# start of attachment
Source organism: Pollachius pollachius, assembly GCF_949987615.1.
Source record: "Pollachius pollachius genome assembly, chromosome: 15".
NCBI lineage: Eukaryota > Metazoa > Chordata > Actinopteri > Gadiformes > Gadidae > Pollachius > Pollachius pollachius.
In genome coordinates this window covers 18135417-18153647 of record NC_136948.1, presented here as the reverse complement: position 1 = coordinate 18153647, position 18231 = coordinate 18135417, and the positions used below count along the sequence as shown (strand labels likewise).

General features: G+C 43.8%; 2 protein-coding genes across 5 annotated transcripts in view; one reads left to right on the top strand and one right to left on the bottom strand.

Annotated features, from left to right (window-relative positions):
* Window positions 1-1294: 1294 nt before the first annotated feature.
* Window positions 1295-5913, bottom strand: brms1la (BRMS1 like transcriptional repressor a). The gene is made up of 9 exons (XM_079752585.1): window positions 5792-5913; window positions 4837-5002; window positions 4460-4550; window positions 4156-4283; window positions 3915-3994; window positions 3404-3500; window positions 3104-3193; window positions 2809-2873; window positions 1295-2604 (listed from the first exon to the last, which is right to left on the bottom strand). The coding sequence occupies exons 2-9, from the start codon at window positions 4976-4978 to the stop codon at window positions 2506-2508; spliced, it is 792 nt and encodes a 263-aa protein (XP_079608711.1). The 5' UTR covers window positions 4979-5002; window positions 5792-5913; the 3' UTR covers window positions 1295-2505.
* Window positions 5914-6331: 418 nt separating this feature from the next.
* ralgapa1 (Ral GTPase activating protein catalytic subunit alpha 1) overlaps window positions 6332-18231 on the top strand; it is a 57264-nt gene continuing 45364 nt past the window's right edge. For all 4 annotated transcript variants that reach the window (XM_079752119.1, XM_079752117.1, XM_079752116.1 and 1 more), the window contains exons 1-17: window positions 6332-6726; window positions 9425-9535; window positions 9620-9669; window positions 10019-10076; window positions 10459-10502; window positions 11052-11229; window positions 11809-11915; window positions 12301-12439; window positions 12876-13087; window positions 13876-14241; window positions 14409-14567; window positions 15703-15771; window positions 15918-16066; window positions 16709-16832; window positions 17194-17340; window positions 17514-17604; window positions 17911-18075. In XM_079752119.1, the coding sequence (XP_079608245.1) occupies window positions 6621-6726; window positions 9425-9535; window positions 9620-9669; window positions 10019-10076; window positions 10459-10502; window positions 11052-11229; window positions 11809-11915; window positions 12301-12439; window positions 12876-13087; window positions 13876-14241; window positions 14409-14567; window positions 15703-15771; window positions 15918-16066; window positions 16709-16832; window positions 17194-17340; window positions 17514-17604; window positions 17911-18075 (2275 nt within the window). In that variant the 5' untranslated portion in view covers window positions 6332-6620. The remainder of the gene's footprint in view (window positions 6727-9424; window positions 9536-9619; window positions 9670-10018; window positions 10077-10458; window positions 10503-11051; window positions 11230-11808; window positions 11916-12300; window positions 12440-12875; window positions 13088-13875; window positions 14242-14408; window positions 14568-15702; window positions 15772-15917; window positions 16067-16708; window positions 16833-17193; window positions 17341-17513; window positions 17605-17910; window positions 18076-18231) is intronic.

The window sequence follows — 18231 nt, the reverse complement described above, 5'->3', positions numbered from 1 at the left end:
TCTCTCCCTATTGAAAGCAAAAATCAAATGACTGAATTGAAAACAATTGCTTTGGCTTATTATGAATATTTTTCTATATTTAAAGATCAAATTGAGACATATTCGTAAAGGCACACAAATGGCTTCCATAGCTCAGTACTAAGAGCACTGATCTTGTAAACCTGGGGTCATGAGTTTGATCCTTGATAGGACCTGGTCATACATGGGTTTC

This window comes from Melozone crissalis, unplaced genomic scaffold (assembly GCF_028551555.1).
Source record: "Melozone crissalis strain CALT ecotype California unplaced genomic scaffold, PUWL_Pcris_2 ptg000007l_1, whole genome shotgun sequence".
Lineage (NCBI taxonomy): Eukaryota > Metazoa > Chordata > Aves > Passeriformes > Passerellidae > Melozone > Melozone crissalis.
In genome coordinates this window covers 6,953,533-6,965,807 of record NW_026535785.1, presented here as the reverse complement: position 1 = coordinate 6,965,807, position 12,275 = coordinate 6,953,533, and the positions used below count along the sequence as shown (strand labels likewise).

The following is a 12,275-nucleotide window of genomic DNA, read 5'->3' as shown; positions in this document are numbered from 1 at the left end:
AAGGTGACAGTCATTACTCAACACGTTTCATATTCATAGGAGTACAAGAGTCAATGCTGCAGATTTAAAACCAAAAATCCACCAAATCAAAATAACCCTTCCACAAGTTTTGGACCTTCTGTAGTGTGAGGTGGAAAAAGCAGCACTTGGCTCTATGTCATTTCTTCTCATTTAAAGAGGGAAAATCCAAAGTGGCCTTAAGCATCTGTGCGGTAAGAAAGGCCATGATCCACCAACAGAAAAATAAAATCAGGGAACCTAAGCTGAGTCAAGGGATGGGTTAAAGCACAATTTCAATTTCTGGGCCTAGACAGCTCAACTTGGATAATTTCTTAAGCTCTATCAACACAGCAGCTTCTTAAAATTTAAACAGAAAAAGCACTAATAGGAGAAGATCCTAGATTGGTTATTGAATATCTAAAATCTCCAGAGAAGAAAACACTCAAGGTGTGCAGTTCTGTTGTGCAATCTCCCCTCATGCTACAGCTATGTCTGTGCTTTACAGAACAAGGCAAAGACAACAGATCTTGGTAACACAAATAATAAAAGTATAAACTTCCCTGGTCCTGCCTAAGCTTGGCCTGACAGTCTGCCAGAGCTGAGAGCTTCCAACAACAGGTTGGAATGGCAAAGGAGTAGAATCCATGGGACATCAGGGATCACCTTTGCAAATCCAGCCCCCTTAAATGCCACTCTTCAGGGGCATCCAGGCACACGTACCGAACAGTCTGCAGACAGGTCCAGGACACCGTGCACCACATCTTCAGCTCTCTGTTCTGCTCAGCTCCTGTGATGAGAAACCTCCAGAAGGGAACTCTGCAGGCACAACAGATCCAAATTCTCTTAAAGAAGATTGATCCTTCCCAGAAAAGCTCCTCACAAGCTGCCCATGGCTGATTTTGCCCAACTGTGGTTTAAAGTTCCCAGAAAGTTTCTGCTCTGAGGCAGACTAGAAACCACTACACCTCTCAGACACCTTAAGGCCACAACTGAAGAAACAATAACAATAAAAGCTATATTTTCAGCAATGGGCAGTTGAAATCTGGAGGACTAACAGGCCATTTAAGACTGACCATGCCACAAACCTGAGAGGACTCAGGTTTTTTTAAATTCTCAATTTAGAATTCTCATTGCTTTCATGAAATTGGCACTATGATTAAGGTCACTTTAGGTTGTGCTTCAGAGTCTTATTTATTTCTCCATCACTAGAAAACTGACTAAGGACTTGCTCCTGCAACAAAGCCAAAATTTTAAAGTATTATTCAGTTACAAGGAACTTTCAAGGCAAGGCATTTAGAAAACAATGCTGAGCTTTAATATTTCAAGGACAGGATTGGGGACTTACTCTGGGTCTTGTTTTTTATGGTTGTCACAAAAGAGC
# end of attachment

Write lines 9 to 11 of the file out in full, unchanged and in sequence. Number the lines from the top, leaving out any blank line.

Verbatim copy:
* Window positions 5914-6331: 418 nt separating this feature from the next.
* ralgapa1 (Ral GTPase activating protein catalytic subunit alpha 1) overlaps window positions 6332-18231 on the top strand; it is a 57264-nt gene continuing 45364 nt past the window's right edge. For all 4 annotated transcript variants that reach the window (XM_079752119.1, XM_079752117.1, XM_079752116.1 and 1 more), the window contains exons 1-17: window positions 6332-6726; window positions 9425-9535; window positions 9620-9669; window positions 10019-10076; window positions 10459-10502; window positions 11052-11229; window positions 11809-11915; window positions 12301-12439; window positions 12876-13087; window positions 13876-14241; window positions 14409-14567; window positions 15703-15771; window positions 15918-16066; window positions 16709-16832; window positions 17194-17340; window positions 17514-17604; window positions 17911-18075. In XM_079752119.1, the coding sequence (XP_079608245.1) occupies window positions 6621-6726; window positions 9425-9535; window positions 9620-9669; window positions 10019-10076; window positions 10459-10502; window positions 11052-11229; window positions 11809-11915; window positions 12301-12439; window positions 12876-13087; window positions 13876-14241; window positions 14409-14567; window positions 15703-15771; window positions 15918-16066; window positions 16709-16832; window positions 17194-17340; window positions 17514-17604; window positions 17911-18075 (2275 nt within the window). In that variant the 5' untranslated portion in view covers window positions 6332-6620. The remainder of the gene's footprint in view (window positions 6727-9424; window positions 9536-9619; window positions 9670-10018; window positions 10077-10458; window positions 10503-11051; window positions 11230-11808; window positions 11916-12300; window positions 12440-12875; window positions 13088-13875; window positions 14242-14408; window positions 14568-15702; window positions 15772-15917; window positions 16067-16708; window positions 16833-17193; window positions 17341-17513; window positions 17605-17910; window positions 18076-18231) is intronic.

The window sequence follows — 18231 nt, the reverse complement described above, 5'->3', positions numbered from 1 at the left end: